Formula 1

F1 drivers should manage DRS better, says Whiting amid crashes – F1

FIA Formula 1 race director Charlie Whiting believes there is nothing wrong with incorporating a corner into DRS zones and drivers just need to manage the system better.

The FIA has been experimenting with DRS this year to make it a more potent overtaking aid, usually with the intention to get drivers closer to the car ahead for the next DRS zone rather than creating an immediate passing opportunity.

Silverstone’s new DRS zone from the start-finish straight through to Turn 3 led to two major accidents over the course of the British Grand Prix weekend as Romain Grosjean and Marcus Ericsson deactivated DRS too late before Turn 1 with their DRS open.

Though Whiting said this particular zone did not actually help overtaking he defended its use and said that managing the DRS was part of the driver’s job.

“I don’t think it actually helped,” said Whiting. “The idea was that drivers might get a little bit closer than they would have done otherwise, and therefore be in a better position to attack on the straights between Turns 5 and 6.

“I think the incidents where drivers lost control through Turn 1 because they had their DRS open through Turn 1 is a driver choice.

“It’s like any corner that is challenging to drivers, and sometimes they try to do it flat when it’s not really flat, and they spin.

“If they thought they could do it, they can try it. It’s not a requirement to do it.”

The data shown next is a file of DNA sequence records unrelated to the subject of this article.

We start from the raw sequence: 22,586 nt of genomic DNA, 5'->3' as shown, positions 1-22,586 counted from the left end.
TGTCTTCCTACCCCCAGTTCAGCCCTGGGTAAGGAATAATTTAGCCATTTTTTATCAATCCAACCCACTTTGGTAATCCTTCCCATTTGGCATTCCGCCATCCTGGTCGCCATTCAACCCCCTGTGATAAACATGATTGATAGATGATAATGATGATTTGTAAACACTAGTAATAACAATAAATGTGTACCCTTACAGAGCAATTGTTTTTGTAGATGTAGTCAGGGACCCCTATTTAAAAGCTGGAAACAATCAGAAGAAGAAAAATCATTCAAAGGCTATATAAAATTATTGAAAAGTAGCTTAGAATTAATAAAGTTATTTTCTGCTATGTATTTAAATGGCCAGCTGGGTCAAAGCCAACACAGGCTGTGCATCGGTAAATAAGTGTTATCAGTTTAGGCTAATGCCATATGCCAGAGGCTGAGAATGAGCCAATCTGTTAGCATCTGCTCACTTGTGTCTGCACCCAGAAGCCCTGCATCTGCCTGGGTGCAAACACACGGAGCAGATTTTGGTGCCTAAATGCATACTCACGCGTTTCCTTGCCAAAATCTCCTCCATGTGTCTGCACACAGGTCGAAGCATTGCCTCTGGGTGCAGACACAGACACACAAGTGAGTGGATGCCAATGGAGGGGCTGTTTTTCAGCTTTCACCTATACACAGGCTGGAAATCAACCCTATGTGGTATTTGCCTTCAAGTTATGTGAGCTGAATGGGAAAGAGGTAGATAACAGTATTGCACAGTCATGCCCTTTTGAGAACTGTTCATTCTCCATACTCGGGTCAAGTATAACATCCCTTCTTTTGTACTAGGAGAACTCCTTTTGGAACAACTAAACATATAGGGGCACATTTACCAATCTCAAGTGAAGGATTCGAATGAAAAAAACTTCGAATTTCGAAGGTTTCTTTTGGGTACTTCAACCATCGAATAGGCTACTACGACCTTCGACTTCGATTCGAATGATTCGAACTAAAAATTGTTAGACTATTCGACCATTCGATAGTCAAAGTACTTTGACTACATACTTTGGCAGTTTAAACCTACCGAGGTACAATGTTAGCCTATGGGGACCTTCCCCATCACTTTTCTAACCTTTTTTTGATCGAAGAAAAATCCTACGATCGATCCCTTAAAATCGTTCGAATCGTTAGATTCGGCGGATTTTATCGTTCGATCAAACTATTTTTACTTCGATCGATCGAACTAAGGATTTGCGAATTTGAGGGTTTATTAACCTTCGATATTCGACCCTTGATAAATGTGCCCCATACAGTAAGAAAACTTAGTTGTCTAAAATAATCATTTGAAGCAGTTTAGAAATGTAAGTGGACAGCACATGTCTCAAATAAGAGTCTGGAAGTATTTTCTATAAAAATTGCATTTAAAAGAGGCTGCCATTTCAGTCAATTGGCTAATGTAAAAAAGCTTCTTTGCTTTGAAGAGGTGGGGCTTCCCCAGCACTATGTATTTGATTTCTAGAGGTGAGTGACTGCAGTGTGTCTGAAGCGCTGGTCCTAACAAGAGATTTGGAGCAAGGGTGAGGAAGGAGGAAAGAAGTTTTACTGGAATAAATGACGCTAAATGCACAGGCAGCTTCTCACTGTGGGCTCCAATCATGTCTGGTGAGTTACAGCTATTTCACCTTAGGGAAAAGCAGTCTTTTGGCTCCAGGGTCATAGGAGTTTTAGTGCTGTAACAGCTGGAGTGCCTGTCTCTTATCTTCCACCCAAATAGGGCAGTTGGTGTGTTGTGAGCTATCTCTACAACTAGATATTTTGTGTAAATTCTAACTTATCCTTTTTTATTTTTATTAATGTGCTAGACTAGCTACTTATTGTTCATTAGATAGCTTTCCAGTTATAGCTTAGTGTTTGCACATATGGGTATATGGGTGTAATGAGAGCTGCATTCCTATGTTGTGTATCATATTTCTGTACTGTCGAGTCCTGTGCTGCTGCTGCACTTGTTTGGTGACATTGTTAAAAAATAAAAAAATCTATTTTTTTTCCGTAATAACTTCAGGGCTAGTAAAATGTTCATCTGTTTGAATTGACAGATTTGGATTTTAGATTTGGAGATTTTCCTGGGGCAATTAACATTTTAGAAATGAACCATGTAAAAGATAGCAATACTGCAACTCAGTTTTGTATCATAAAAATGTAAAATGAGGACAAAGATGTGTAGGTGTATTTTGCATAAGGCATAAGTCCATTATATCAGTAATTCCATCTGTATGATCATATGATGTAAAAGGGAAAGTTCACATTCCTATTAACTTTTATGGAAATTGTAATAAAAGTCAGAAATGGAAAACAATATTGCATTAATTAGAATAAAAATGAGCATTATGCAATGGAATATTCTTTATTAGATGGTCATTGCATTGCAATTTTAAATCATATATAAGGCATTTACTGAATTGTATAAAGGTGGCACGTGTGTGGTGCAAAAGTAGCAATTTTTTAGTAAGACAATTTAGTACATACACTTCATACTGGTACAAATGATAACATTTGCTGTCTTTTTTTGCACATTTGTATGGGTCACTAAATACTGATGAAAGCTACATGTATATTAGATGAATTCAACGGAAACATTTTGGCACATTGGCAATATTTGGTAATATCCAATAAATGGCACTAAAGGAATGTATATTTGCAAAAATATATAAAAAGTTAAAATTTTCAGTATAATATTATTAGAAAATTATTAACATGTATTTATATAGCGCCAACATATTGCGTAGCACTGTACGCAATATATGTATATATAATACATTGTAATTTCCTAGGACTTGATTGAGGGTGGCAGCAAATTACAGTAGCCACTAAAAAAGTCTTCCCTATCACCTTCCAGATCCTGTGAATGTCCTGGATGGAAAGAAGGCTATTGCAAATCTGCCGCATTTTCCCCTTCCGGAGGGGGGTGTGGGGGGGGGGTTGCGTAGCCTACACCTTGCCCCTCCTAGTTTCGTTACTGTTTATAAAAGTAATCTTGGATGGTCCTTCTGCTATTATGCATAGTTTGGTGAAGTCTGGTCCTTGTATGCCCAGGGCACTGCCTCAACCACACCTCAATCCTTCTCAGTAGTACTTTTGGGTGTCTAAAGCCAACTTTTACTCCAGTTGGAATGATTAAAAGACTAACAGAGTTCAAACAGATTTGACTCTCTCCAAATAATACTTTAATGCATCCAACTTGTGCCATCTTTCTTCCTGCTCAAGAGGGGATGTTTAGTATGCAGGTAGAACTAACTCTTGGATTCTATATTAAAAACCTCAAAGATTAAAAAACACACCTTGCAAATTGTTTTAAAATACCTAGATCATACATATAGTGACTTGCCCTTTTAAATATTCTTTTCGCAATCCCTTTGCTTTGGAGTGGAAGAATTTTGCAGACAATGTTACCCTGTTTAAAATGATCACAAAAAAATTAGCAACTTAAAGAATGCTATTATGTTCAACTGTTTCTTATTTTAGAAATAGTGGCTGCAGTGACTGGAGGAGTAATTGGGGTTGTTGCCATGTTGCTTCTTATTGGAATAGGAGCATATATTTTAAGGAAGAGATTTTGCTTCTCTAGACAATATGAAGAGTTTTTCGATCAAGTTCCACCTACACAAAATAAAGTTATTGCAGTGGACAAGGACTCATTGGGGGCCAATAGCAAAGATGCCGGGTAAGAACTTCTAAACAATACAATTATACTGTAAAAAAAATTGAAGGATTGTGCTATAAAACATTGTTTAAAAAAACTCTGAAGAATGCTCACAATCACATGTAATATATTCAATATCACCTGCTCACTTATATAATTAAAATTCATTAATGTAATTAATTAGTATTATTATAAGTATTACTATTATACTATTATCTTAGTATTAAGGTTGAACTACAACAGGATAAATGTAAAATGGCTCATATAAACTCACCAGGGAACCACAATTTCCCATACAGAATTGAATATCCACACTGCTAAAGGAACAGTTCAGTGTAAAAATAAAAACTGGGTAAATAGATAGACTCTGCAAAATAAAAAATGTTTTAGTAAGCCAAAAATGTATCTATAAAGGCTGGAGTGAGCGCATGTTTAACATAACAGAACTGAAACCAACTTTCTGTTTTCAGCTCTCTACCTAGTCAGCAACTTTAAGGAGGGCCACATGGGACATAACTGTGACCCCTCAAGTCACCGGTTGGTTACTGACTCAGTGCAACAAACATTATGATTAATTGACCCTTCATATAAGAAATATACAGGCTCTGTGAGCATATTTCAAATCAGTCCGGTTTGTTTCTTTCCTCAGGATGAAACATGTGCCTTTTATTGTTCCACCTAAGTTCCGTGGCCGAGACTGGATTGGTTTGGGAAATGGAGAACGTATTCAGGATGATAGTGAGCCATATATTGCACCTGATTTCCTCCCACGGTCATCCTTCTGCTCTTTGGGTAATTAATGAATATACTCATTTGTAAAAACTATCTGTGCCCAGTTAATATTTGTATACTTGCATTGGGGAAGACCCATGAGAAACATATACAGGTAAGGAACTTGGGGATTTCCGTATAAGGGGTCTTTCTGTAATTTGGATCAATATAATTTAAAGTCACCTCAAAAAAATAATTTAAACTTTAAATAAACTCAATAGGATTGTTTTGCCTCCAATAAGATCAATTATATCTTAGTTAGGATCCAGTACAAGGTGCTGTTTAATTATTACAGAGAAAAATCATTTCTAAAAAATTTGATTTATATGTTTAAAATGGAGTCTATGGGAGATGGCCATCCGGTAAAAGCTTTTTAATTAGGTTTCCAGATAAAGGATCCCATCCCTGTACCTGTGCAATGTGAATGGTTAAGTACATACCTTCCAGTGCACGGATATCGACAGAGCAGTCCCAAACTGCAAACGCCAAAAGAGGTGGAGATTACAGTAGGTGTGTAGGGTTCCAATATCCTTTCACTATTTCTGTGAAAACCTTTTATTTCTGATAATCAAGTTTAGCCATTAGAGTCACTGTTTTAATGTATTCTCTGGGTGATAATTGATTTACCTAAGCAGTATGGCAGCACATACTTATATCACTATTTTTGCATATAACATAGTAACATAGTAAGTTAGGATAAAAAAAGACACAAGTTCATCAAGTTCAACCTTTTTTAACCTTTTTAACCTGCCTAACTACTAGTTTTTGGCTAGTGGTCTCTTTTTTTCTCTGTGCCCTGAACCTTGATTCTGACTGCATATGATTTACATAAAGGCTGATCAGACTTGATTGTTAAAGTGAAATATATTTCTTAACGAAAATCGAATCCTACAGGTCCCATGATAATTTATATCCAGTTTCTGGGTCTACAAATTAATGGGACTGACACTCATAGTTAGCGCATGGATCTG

Although the Silverstone situation added an extra challenge, Whiting said he was not in favour of returning to past regulations that allowed drivers to use DRS wherever they wanted to during qualifying.

“I don’t think there’s any point because all you’re doing is creating faster lap times,” he said.

“The whole principle of DRS was to help overtaking and to allow them to use it in the places you can use it in the race seems entirely logical to me.

“I wouldn’t be in favour of going back.

“There were a couple of suggestions that drivers had accidents because they’d opened it too soon.

“I never really agreed with that, I felt that opening the DRS too soon was the same as opening the throttle too soon or putting the brakes on too late.

“You’re going to have accidents if you do those things.”

Though Whiting conceded the new DRS zone on the Silverstone pit straight did not contribute to overtaking in the British GP, the governing body’s experimentation will continue with another extra zone at the next race at Hockenheim.

The main DRS zone on the run to the hairpin will also be extended.

“One extra, on the pit straight,” Whiting confirmed. “With one detection for the pit straight and the run from Turn 1 to 2.

“The main one going down into Turn 6 will be a bit longer.”

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